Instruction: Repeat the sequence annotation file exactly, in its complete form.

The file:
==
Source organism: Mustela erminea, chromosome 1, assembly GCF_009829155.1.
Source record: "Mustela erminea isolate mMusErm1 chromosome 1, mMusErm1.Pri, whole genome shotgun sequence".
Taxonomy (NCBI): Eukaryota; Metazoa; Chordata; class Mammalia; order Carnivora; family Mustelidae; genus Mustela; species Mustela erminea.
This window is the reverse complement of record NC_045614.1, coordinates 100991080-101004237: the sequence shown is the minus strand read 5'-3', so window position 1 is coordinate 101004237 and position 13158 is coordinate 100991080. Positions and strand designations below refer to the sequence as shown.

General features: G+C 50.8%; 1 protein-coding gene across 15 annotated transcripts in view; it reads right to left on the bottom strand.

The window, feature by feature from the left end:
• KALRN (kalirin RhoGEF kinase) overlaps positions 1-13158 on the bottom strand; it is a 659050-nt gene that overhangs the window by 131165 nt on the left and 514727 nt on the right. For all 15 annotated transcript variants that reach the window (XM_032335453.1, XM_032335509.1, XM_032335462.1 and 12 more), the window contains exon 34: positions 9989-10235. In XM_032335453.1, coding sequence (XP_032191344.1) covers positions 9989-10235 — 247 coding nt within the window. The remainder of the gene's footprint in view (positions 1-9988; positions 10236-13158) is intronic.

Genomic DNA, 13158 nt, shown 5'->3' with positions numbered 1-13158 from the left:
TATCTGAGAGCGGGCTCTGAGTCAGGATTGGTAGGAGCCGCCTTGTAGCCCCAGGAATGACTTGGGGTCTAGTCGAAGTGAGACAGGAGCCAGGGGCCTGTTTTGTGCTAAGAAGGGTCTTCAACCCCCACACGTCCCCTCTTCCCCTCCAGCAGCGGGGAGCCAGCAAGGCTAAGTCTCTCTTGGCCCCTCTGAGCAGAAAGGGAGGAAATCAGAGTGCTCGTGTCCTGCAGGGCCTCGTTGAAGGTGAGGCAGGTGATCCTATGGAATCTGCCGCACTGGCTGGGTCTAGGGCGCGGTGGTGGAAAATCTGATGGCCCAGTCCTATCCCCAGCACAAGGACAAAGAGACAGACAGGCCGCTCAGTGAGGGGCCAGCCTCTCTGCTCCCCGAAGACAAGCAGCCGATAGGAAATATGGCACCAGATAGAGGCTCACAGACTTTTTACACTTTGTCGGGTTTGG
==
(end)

Source organism: Mustela erminea, chromosome 1, assembly GCF_009829155.1.
Source record: "Mustela erminea isolate mMusErm1 chromosome 1, mMusErm1.Pri, whole genome shotgun sequence".
Taxonomy (NCBI): Eukaryota; Metazoa; Chordata; class Mammalia; order Carnivora; family Mustelidae; genus Mustela; species Mustela erminea.
This window is the reverse complement of record NC_045614.1, coordinates 100991080-101004237: the sequence shown is the minus strand read 5'-3', so window position 1 is coordinate 101004237 and position 13158 is coordinate 100991080. Positions and strand designations below refer to the sequence as shown.

General features: G+C 50.8%; 1 protein-coding gene across 15 annotated transcripts in view; it reads right to left on the bottom strand.

The window, feature by feature from the left end:
• KALRN (kalirin RhoGEF kinase) overlaps positions 1-13158 on the bottom strand; it is a 659050-nt gene that overhangs the window by 131165 nt on the left and 514727 nt on the right. For all 15 annotated transcript variants that reach the window (XM_032335453.1, XM_032335509.1, XM_032335462.1 and 12 more), the window contains exon 34: positions 9989-10235. In XM_032335453.1, coding sequence (XP_032191344.1) covers positions 9989-10235 — 247 coding nt within the window. The remainder of the gene's footprint in view (positions 1-9988; positions 10236-13158) is intronic.

Genomic DNA, 13158 nt, shown 5'->3' with positions numbered 1-13158 from the left:
TATCTGAGAGCGGGCTCTGAGTCAGGATTGGTAGGAGCCGCCTTGTAGCCCCAGGAATGACTTGGGGTCTAGTCGAAGTGAGACAGGAGCCAGGGGCCTGTTTTGTGCTAAGAAGGGTCTTCAACCCCCACACGTCCCCTCTTCCCCTCCAGCAGCGGGGAGCCAGCAAGGCTAAGTCTCTCTTGGCCCCTCTGAGCAGAAAGGGAGGAAATCAGAGTGCTCGTGTCCTGCAGGGCCTCGTTGAAGGTGAGGCAGGTGATCCTATGGAATCTGCCGCACTGGCTGGGTCTAGGGCGCGGTGGTGGAAAATCTGATGGCCCAGTCCTATCCCCAGCACAAGGACAAAGAGACAGACAGGCCGCTCAGTGAGGGGCCAGCCTCTCTGCTCCCCGAAGACAAGCAGCCGATAGGAAATATGGCACCAGATAGAGGCTCACAGACTTTTTACACTTTGTCGGGTTTGG